From detailed spice simulation for static CMOS gates under different slew (e.g., from 50 ps [pico seconds] to 400 ps) and load conditions (e.g., from 25 ff [fento farads] to 150 ff), the range of slew sensitivities are compiled below in Table 1:
The maximum sensitivities across the CMOS gate library in Table 1 are α
There are some theoretical bounds to α's and β's. Assume that two signals, w
For the case Δs=s
For the case Δs<0 as shown in FIG. 2B, divide equation (6) with −Δs (a positive number) and we have 2Δa/|Δs|≧2Δƒ/Δs+|Δg/Δs|. This inequality is true, if the minimum of the left hand side is not smaller than the maximum of the right hand side. The minimum of Δa/|Δs| for non-overlapping signals is ½. The maximum of Δƒ/Δs is α
The maximum value for α II. Constructing Bounding Signals for Positive α Now let us consider the typical case with positive α First let us work with only two signals, w Referring now to FIG. 3, examples of such signal bounding methods are shown along with the late arriving method. The latest arriving method dictates picking the signal w For the general case with more than two signals in W, where W={w
In the maximum slew, full envelope and half envelope methods, some new signals, w Next we investigate the accuracy penalty paid when we replace a set of signals with a single signal. Again, we shall use the two signal examples in FIG. Referring now to FIG. 4, the four methods are graphically illustrated with respect to output signal time (i.e., the arrival time at gate output) as functions of a Next, let we compute the dependence of a′ Next, we compute the dependence of a′ Next, we compute the dependence of a′ Next, we compute the dependence of a′ From these error formulas, we obtain the following ratios:
For α=0.25 and β=0.4, −0.5*Error III. Generating Constraints for Bounding Signals The maximum slew, full envelope and half envelope methods described in the previous section require that both the 100% and 50% times be bounded during the propagation through the fan-out paths. The criterion for the bounding signal may be relaxed as follows. Suppose that two signals, w Thus, we provide the following definition. For a pair of signals, w FIGS. 5A and 5B respectively illustrate two cases where w dominates w Let us examine more closely the new criterion for a dominating signal. First, a path, which consists of multiple stages of gates, can be regarded as one composite delay element with its own delay rules. The cumulative path delay and the slew of the output signal at the end of path p are functions of the input signal slew s:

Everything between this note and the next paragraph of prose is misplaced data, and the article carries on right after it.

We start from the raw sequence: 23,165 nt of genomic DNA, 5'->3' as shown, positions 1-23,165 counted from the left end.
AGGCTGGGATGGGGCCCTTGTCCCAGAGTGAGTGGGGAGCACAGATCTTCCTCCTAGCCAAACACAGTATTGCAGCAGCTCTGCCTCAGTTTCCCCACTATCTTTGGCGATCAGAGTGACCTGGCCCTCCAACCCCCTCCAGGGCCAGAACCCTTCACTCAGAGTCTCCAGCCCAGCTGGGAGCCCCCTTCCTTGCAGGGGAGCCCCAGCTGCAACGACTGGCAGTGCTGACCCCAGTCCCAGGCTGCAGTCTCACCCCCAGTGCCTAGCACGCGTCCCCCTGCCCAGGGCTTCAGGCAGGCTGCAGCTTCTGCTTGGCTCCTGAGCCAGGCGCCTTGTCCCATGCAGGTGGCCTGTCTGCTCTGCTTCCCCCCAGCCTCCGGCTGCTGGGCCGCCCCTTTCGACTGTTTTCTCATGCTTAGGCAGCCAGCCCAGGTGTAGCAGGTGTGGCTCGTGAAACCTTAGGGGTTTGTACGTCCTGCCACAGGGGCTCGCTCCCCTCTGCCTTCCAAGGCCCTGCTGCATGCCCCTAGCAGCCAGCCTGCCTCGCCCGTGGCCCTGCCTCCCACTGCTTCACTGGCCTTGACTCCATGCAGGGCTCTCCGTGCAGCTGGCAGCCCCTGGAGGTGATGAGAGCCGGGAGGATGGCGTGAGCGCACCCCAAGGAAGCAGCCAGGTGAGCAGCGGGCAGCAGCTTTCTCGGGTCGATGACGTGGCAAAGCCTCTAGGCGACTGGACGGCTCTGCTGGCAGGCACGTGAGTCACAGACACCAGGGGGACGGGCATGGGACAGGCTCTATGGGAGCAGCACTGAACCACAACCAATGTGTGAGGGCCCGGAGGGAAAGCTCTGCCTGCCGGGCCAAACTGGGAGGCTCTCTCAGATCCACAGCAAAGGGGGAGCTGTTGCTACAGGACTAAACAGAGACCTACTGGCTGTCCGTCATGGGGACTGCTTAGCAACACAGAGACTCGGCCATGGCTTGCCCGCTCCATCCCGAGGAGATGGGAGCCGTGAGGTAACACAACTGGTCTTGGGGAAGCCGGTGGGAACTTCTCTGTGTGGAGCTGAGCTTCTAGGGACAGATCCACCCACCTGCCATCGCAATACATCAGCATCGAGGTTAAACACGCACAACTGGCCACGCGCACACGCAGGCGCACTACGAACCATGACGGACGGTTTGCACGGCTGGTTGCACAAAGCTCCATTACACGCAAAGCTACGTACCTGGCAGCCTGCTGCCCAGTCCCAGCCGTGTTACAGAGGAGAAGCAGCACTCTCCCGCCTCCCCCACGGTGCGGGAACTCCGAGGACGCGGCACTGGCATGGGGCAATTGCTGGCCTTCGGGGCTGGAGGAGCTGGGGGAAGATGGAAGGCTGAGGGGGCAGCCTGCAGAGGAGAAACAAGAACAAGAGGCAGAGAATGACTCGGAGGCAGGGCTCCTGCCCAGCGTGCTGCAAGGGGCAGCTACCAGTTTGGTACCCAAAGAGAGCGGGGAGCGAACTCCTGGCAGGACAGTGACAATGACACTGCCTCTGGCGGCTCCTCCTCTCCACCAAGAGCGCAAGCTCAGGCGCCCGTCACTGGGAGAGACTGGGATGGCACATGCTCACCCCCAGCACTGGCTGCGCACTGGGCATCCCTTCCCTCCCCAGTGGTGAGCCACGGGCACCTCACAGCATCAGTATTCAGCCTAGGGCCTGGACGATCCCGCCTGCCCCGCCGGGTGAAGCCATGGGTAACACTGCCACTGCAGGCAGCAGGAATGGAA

Let the maximum and minimum slew sensitivity of ƒ
Let the arrival times of two signals at latch n be a
For the smaller slew case s
where p is any path from gate k to a latch Consider the path with maximum slew sensitivity: α For the larger slew case s
Consider the path with minimum slew sensitivity: α Clearly r We now consider bound regions of two or more signals. Let us first consider the bounding problem of two signals. Assume that there are two signals, w According to the definition of dominance in the invention, w must satisfy the max and min constraints for both w Now let us consider the general bounding problem involving more than two signals. Assume that there is a set of signals, W={w In FIG. 8, the lines are drawn to represent the min and max constraints for each signal, w By similar analysis, the greatest lower-bound signal L can be derived for use in the early mode timing analysis, and thus we can state the following: Proposition 1: For a set of signals, W={w (a) Computations for r Assume that signal, w=(s, a), is present at the output pin of gate i. Consider a path p from this output pin to a latch n. Let j be a gate in the fan-out of gate i, and q be the sub-path from the output pin of j to n. Let the signal at the output pin of gate j and the input pin of latch n be w
where ∘ is the chaining operator: ƒ∘g(s)=ƒ(g(s)). We then state the following: Proposition 2: Assume that D (a) D (b) D Proposition 2 may be proven in the following manner. The slew sensitivity of ƒ+g is d(ƒ+g)(s))/ds=ƒ′(s)+g′(s) where ′ is the differentiation operator. Since the maximum point of ƒ+g does not maximize ƒ and g separately in general, we have D Applying Proposition 2 to equation (15), we obtain D The same analysis applies to r
This leads to the following algorithm to compute the slew sensitivity of constraints referred to herein as Algorithm trace_sensitivity: (1) Sort the gate in the reverse order. That is, if there is a path from gate i to gate j, then place j before i. (2) Initialize r (3) For each gate i, visit the set of successor gates {j} and compute r (a) If r (b) If r (c) Compute r Then we can start a forward propagation pass to compute the optimum arrival times using Proposition 1. The cost of this backward sweep algorithm is linear in the number of gates in the circuits. We now deal with the case of positive α. For the case that α's are all positive, the slew sensitivities of constraints are also positive, and we have:
Since β where N is the maximum number of stages in the fan-out cone. Since the geometric series converges very fast, we can set N in equation (19) to infinity for computing the upper bound: Since β where n is the minimum number of stages in the fan-out cone. For signals at latches, n=0 and r
For incomplete designs, in which the maximum (minimum) number of stages are unknown, equations (20) and (22) can be used for the max and min constraint. (b) Methods Characterized by Two Slopes Referring to FIG. 9, bounding signals in s-a plane are shown. It is to be appreciated that in sections III(b), III(c), and IV to VI, we focus on bounding signal methods for the worst case late-mode analysis, and then, in section VII, we focus on bounding signal methods for the best case early-mode analysis. The shaded area in FIG. 9 shows the feasible quadrant for the upper bound of two non-comparable signals, w